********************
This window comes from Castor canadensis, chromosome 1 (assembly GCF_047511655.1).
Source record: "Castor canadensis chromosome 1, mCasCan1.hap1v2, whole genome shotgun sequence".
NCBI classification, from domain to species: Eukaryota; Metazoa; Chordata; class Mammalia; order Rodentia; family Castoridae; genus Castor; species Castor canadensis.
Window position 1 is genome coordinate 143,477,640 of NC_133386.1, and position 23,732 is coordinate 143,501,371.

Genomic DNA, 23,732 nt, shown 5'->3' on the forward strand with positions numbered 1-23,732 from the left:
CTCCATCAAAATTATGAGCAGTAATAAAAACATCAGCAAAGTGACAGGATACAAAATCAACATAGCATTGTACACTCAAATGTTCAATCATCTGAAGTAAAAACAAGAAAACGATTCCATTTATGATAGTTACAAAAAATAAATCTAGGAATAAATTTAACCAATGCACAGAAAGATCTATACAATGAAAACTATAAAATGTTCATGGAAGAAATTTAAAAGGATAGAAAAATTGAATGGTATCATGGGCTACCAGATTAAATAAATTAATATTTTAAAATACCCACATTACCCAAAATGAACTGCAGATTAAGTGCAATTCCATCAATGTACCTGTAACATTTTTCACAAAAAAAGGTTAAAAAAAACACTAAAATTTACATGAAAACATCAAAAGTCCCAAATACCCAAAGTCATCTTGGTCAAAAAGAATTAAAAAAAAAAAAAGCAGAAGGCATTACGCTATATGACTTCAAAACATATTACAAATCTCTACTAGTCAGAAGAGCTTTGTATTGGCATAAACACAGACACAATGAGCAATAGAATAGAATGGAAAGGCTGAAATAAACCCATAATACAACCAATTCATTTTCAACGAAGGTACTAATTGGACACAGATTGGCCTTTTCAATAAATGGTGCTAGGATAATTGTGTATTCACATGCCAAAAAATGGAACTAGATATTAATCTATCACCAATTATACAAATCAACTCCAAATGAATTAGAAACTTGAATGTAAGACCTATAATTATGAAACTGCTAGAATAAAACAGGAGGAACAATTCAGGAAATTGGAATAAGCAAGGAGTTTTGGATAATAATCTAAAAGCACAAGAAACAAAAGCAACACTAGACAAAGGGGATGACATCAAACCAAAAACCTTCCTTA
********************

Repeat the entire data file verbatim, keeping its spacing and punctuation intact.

This window comes from Castor canadensis, chromosome 1 (assembly GCF_047511655.1).
Source record: "Castor canadensis chromosome 1, mCasCan1.hap1v2, whole genome shotgun sequence".
NCBI classification, from domain to species: Eukaryota; Metazoa; Chordata; class Mammalia; order Rodentia; family Castoridae; genus Castor; species Castor canadensis.
Window position 1 is genome coordinate 143,477,640 of NC_133386.1, and position 23,732 is coordinate 143,501,371.

Genomic DNA, 23,732 nt, shown 5'->3' on the forward strand with positions numbered 1-23,732 from the left:
CTCCATCAAAATTATGAGCAGTAATAAAAACATCAGCAAAGTGACAGGATACAAAATCAACATAGCATTGTACACTCAAATGTTCAATCATCTGAAGTAAAAACAAGAAAACGATTCCATTTATGATAGTTACAAAAAATAAATCTAGGAATAAATTTAACCAATGCACAGAAAGATCTATACAATGAAAACTATAAAATGTTCATGGAAGAAATTTAAAAGGATAGAAAAATTGAATGGTATCATGGGCTACCAGATTAAATAAATTAATATTTTAAAATACCCACATTACCCAAAATGAACTGCAGATTAAGTGCAATTCCATCAATGTACCTGTAACATTTTTCACAAAAAAAGGTTAAAAAAAACACTAAAATTTACATGAAAACATCAAAAGTCCCAAATACCCAAAGTCATCTTGGTCAAAAAGAATTAAAAAAAAAAAAAGCAGAAGGCATTACGCTATATGACTTCAAAACATATTACAAATCTCTACTAGTCAGAAGAGCTTTGTATTGGCATAAACACAGACACAATGAGCAATAGAATAGAATGGAAAGGCTGAAATAAACCCATAATACAACCAATTCATTTTCAACGAAGGTACTAATTGGACACAGATTGGCCTTTTCAATAAATGGTGCTAGGATAATTGTGTATTCACATGCCAAAAAATGGAACTAGATATTAATCTATCACCAATTATACAAATCAACTCCAAATGAATTAGAAACTTGAATGTAAGACCTATAATTATGAAACTGCTAGAATAAAACAGGAGGAACAATTCAGGAAATTGGAATAAGCAAGGAGTTTTGGATAATAATCTAAAAGCACAAGAAACAAAAGCAACACTAGACAAAGGGGATGACATCAAACCAAAAACCTTCCTTA